June 30, 2007
I finally sat down this afternoon and got to work on the short documentary I shot back in May. I resucitated the footage from where it's been resting on the hard drive and started going through it, clip by clip, cataloguing it and sorting it into editing bins. After several hours, I'd made my way through roughly half of it. I'll finish it tomorrow and then: parsing and subclipping the interviews! I had promised myself that I wouldn't have any talking heads in the film, but some of these talking heads look so great that I might just have to squeeze them in.
I knew what the end of the film was going to be the moment I shot it. Looking at it again today, I'm not sure if I'll be able to get away with it, but if it works, it'll be amazing. It'll also put the car shot in The Outlaw Son to shame; it's not as long, but it's twice as uneventful.
I've decided to try learning the guitar again, since I've got a guitar here. My fingers are now appropriately calloused. Just like my heart. Ha ha! That was me practicing for all the emo songs I'm going to write.
Posted by David Lowery at 11:21 PM
June 29, 2007
Necessity Is The Mother Of Final Cuts
By all accounts, the Ciao screening in Dallas went exceedingly well the other night. I countered by giving a living room screening to some of the Los Angeles cast constituents this afternoon. It was the first time I really watched the mixed and scored edit all the way through in one sitting, and even though we talked through the whole thing, bringing up anecdotes and practical jokes from the set, it managed to pull me in. It's such a small, quiet, subtle film, and although I know pretty much every frame by heart at this point, the punch it eventually packs still manages to surprise me.
Watching it this evening also made clear to me what areas need a tiny bit of last minute work. I can never stress enough how important it is to sit on a project for a while before finalizing it - and yet I always manage to convince myself that it isn't true. "Hell yeah it's locked!" I'll tell people time and time again, months before making drastic changes to whatever project I'm working on at the time.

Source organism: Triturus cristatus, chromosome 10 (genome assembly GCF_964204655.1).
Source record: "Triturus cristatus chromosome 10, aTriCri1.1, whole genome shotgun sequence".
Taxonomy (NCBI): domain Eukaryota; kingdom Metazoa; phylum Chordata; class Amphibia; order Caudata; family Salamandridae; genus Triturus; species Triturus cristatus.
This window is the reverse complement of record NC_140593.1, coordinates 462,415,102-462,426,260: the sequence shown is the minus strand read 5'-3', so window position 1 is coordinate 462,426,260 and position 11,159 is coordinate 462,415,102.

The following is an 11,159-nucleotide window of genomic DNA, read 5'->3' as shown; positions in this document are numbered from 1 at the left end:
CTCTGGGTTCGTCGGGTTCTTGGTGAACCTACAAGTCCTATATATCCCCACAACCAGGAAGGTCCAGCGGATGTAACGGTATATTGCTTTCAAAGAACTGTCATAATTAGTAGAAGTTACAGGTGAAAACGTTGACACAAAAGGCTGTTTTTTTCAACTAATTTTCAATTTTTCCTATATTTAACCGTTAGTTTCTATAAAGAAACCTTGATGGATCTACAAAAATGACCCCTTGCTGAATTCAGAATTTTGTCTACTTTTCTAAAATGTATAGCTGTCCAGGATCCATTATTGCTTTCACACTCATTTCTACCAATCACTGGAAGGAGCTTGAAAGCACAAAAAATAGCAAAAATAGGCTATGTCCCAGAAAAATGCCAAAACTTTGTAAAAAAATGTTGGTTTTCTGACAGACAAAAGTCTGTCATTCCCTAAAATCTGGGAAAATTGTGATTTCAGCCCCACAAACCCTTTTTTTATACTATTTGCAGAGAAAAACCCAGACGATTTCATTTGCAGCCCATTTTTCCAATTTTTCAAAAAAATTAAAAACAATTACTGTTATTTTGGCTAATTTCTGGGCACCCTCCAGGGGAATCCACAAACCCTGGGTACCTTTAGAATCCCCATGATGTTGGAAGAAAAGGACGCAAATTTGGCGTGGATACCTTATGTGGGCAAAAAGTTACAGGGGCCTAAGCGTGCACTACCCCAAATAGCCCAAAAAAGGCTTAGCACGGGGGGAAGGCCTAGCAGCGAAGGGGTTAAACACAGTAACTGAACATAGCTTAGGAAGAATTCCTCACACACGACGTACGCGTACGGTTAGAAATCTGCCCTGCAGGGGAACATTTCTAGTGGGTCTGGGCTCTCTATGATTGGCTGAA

And now I've got a confession to make. My real point in posting all this is that I really hate writing grant applications. I've got one due on Monday and I'm doing anything and everything to avoid finishing it. The fate of a feature length documentary may hang in the balance, and yet I can't bring myself to describe it in 200 words or less! Alas.
June 27, 2007
A History Of Convalescence
I don't think I've ever managed to make it to a movie in Westwood, LA Film Festival or not, without having to sprint to get there on time. It's not just parking - it's that I always forget to bring cash to pay for parking. So it was that I breathlessly made it into the theater just as I Don't Want To Sleep Alone, the latest from my Tsai Ming Liang, was hitting the screen. I had to watch the first few minutes of the film standing up, waiting for my eyes to adjust so as not to accidentally sit down in someone's lap. As I stood there, leaning against the balustrade and watching Tsai's longstanding leading man Lee Kang-Sheng in one of his typically long shots, I couldn't help but wonder: where does one go after a film like The Wayward Cloud?
The answer, it turns out, is back to Malaysia, where Tsai grew up but has never made a film (typically, the Malaysian government banned the picture in March - and then relented when Tsai agreed to make some trims). Harkening back to the less explicit days of The Hole and What Time Is It There?, the film follows the recovery of two injured men, referred to in the credits as Paralyzed Guy and Homeless Guy. The former is in the hospital, unable to move anything but his eyes, cared for by nurses and his mother. Homeless Guy finds himself in a similar state of disrepair state after being savagely beaten in an alley and rescued by a construction worker who carries him through the streets on a dirty old mattress. The first hour of the film is so aloof and seemingly aimless, even by Tsai's standards, that it's all too easy to miss one of the biggest hints this generally undemonstrative director is giving us by casting Lee as both of the guys.
The disparate elements of the plot gradually begin to fall into cocentric orbit, moving gradually closer to the geographical heart of the picture: an unfinished downtown building, in the foundation of which a deep pool of water has accumulated. Water (or the lack thereof, in the case of The Wayward Cloud) is Tsai's leitmotif, and here it has all been hidden away in the skeletal structure, a fountain of life awaiting discovery. Once again, longing and the need for physical connection are Tsai's overriding themes, and one might ask how many hilariously awkward sex scenes between Lee and his usual costar Chen Siang-Chyi he can get away with before he starts repeating himself. But that's sort of the point, I think: Tsai is one of those directors who has found a way to circumvent traditional modes of progression. He swims ever deeper into the same waters, and his films, familiar as they might be, keep getting richer.